Let’s Talk Mental Health
12th May 2013
We are The Science Show and we need to talk about mental health. This week is Mental Health Awareness Week and its an important issue that will affect almost all of us in some form or another during our lives. Whilst students have shown ourselves to be more open, honest and frank about many things, including sex and mental health, we still find ourselves silenced by unnecessary stigma attached to these important problems.
Here we will be looking at the more scientific areas of mental health disorders. For more information on the more general aspects, please listen to the show 6-7pm on 13/05/2013 or if you missed it find the podcast here.
Introduction to Neurochemstry
The brain is the most complicated machine on Earth. Leading scientists have been searching for years as to the wonders of the thing that gives us consciousness. Yet even with thousands of scientific publications each year, we seem to still be only scratching the surface of least understood part of the human body.
But, like all biological structures, the brain is made up of a wide variety of chemicals that can but looked at quantitatively. However the interdependency of a smorgasbord of amino acids and proteins make neurochemistry one of the hardest disciplines in science to make truly conclusive statements.
And as such, many of the discoveries relating to how the brain works are statistical rather derived from first principals. In this way, scientists perform tests on a large number of volunteers and observe what happens.
From such studies we have discovered much about the neurochemistry of mental health conditions. Some such neurochemistry will be discussed here. However it is important to note that as mental health is such a diverse and complex subject, we cannot say definitively that the changes observed in brain chemistry are a cause or symptom of such
Some of the most important chemicals that travel around our brains are neurotransmitters. As the name suggests, they are the chemical messenger service of the brain, transmitting and relaying instructions between synapses and neurons all over the brain.
Neurotransmitters play a vital role in human behaviour as they control the areas of the brain that respond to stimulation from the outside world.
An example of this is dopamine; whenever you smell food your brain increases production of dopamine. The higher levels of dopamine ‘turn on’ parts of the brain that relate to hunger and eating, making you hungry. We will look at this in more detail later but it shows just how fundamental neurotransmitters are to how you function as a human.
So, once the brain decides to produce more of a certain neurotransmitter in response to some stimulation, the message needs to be received and understood by other chemicals in the parts of the brain that are required. This is where the receptors come in. Each distinct part of the brain has sets of receptors that respond to certain neurotransmitters.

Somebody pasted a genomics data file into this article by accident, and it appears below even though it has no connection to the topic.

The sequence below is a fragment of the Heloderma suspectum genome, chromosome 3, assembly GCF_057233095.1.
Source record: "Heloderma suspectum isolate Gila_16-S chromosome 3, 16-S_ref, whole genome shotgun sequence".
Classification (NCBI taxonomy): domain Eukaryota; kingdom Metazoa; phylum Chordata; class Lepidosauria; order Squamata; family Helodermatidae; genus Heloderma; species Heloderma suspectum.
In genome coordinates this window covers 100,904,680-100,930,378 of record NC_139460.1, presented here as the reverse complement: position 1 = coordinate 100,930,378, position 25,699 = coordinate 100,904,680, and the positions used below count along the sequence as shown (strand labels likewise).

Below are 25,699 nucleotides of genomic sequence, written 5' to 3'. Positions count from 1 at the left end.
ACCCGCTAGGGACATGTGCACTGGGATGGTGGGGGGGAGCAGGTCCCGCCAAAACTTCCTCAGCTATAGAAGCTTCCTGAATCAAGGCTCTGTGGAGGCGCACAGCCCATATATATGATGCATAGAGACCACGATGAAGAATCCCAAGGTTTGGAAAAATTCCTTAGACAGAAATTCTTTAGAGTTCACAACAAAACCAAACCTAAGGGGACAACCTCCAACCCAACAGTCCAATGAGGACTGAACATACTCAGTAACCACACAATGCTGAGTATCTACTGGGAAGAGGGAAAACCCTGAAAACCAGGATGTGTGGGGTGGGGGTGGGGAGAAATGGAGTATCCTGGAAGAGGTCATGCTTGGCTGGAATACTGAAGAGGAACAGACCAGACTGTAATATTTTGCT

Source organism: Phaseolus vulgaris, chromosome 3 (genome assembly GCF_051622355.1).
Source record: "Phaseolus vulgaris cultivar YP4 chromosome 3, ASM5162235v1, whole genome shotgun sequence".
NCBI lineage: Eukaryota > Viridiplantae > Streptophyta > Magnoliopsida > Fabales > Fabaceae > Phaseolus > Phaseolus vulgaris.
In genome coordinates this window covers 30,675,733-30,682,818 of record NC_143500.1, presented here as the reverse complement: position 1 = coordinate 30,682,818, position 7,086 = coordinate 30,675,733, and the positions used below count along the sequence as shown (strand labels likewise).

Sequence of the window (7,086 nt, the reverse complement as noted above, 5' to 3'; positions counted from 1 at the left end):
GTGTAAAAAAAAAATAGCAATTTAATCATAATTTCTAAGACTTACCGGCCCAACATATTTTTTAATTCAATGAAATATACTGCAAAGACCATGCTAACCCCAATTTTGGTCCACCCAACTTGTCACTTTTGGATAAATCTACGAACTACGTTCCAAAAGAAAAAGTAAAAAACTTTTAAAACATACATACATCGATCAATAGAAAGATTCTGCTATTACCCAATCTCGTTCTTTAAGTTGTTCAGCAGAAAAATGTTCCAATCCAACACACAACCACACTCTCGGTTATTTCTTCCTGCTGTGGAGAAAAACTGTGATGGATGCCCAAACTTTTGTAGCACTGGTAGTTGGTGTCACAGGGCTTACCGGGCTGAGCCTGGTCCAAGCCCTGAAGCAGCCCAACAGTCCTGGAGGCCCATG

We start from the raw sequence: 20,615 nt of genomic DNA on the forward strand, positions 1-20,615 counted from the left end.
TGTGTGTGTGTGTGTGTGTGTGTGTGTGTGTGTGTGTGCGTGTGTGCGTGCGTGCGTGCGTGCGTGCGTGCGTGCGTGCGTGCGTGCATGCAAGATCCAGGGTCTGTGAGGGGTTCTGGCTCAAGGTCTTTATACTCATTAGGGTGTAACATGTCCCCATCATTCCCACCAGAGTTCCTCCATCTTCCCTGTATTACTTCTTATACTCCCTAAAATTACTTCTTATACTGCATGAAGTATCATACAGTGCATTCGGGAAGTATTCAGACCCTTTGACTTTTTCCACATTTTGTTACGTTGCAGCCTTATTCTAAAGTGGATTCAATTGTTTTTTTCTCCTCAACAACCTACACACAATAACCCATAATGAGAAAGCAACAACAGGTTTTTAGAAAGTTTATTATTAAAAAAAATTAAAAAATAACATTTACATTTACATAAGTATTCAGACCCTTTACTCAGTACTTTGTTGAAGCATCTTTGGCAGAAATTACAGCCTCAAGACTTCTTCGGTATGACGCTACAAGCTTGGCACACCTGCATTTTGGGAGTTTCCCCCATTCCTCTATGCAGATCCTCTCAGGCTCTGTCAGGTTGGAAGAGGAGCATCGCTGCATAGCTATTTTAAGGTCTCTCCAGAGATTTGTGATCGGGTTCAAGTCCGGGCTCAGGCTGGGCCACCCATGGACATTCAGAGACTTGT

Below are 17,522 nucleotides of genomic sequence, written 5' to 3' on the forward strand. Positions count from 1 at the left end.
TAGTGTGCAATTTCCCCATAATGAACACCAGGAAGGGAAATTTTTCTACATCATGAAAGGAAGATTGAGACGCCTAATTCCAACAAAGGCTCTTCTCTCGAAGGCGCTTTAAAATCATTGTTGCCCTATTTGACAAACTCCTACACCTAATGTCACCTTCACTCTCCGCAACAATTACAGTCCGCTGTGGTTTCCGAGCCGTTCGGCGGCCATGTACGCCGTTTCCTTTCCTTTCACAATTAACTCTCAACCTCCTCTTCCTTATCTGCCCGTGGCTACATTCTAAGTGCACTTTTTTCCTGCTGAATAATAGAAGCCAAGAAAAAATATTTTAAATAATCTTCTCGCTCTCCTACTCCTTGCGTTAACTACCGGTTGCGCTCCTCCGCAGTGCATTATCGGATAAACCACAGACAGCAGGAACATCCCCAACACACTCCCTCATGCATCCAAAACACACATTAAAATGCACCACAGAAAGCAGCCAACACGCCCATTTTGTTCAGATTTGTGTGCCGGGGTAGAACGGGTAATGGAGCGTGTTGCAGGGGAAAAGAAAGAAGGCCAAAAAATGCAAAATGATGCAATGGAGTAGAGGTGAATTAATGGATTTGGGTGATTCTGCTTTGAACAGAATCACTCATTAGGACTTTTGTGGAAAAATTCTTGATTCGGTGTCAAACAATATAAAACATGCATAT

Serotonin is an important neurotransmitter that, like dopamine, relates quite heavily to behaviour. Strangely, the majority of the serotonin in your body is found the gastrointestinal tract and controls intestinal movements.
However the behavioural serotonin that is found in the central nervous system controls many things from mood and feelings of wellbeing to sleep.
It is also a crucial part of the brains ability to judge and adjust appetite. It is the serotonin levels in the different parts of the brain that tells it whether or not it needs food.
Research suggests that variations in serotonin levels play a large part in many mental health disorders including depression and anxiety.
In fact, the link between serotonin levels and behaviour is strong enough that a lot of modern antidepressants are described as ‘Selective Serotonin reuptake inhibitors’ which are thought to actively reduce the effectiveness of serotonin receptors as opposed to simply reducing the amount of serotonin produced. However, again it is important to note that while antidepressants are medically known to work, the qualitative effects of such medication has not been backed up quantitatively, hence the actual way these drugs work is not yet known.
The effects of serotonin and dopamine on behaviour and mood are fundamentally linked. A comparison between the separate influences they have shows only subtle differences between the two. As has been discussed previously, dopamine levels in the brain have been shown to increase in the presence of food.